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|Title:||Overexpression of an evolutionarily conserved drought-responsive sugarcane gene enhances salinity and drought resilience|
Mariano, Eduardo D.
Lembke, Carolina G.
Zingaretti, Sonia Marli
Souza, Glaucia M.
|Abstract:||Improving drought adaptation is more pressing for crops such as sugarcane, rice, wheat and maize, given the high dependence of these crops on irrigation. One option for enhancing adaptation to water limitation in plants is by transgenic approaches. An increasing number of genes that are associated with mechanisms used by plants to cope with water scarcity have been discovered. Genes encoding proteins with unknown functions comprise a relevant fraction of the genes that are modulated by drought. We characterized a gene in response to environmental stresses to gain insight into the unknown fraction of the sugarcane genome. Scdr2 (Sugarcane drought-responsive 2) encodes a small protein and shares highly conserved sequences within monocots, dicots, algae and fungi. Methods Plants overexpressing the Scdr2 sugarcane gene were examined in response to salinity and drought. Measurements of the gas exchange parameters, germination rate, water content, dry mass and oxidative damage were performed. Seeds as well as juvenile plants were used to explore the resilience level of the transgenic plants when compared with wild-type plants. Key Results Overexpression of Scdr2 enhanced germination rates in tobacco seeds under drought and salinity conditions. Juvenile transgenic plants overexpressing Scdr2 and subjected to drought and salinity stresses showed higher photosynthesis levels, internal CO2 concentration and stomatal conductance, reduced accumulation of hydrogen peroxide in the leaves, no penalty for photosystem II and faster recovery after submission to both stress conditions. Respiration was not strongly affected by both stresses in the Scdr2 transgenic plants, whereas wild-type plants exhibited increased respiration rates. Conclusions Scdr2 is involved in the response mechanism to abiotic stresses. Higher levels of Scdr2 enhanced resilience to salinity and drought, and this protection correlated with reduced oxidative damage. Scdr2 confers, at the physiological level, advantages to climate limitations. Therefore, Scdr2 is a potential target for improving sugarcane resilience to abiotic stress|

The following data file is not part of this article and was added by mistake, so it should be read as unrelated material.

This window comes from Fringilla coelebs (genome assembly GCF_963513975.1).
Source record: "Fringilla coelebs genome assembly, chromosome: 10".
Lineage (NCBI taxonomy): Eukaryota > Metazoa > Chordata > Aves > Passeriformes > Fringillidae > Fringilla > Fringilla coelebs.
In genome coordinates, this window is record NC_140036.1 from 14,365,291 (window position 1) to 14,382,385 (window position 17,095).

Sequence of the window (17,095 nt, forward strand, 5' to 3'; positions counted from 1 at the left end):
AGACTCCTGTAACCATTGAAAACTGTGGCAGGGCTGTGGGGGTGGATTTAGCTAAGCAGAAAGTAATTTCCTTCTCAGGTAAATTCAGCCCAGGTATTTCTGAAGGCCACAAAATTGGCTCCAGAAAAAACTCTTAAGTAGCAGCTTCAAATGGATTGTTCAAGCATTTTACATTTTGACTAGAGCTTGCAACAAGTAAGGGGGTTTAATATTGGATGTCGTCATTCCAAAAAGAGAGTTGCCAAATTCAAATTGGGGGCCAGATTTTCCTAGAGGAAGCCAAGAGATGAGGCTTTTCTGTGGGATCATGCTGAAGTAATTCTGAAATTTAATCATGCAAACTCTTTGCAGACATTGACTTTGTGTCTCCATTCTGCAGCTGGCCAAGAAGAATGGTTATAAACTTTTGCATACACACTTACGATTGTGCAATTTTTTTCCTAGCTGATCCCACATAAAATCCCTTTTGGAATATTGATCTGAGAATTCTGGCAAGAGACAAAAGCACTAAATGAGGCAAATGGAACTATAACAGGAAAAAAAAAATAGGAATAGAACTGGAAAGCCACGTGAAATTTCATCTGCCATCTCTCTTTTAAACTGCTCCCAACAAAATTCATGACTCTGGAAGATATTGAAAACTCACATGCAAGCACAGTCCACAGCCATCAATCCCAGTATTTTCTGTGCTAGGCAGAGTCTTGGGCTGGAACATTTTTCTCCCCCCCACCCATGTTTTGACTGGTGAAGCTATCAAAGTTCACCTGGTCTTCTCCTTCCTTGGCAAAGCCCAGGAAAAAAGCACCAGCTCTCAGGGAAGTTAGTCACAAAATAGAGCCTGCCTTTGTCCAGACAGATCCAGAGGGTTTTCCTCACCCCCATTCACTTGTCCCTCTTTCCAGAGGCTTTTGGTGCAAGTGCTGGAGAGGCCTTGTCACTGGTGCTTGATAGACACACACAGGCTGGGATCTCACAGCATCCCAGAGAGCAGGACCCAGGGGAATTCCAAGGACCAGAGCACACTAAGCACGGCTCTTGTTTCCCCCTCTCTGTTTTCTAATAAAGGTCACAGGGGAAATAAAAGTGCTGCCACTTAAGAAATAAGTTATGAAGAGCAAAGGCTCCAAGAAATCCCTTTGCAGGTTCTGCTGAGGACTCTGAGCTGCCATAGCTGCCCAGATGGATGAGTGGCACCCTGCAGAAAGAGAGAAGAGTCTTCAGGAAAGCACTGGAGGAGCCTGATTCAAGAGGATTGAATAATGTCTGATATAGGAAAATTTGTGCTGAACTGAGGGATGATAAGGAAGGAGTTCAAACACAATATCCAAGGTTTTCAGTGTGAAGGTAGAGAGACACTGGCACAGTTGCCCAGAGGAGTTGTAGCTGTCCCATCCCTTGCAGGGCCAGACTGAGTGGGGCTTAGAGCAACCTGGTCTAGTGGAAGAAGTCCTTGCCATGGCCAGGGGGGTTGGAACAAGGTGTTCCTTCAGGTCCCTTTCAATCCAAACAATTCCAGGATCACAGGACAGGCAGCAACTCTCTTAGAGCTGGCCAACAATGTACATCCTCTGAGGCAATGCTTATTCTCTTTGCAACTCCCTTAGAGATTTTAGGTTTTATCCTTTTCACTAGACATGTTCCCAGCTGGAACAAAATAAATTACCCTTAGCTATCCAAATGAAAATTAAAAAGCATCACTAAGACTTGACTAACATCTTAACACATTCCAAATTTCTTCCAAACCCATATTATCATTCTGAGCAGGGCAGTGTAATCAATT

|Editor:||Oxford University Press|
|Appears in Collections:||IB - Artigos e Outros Documentos|
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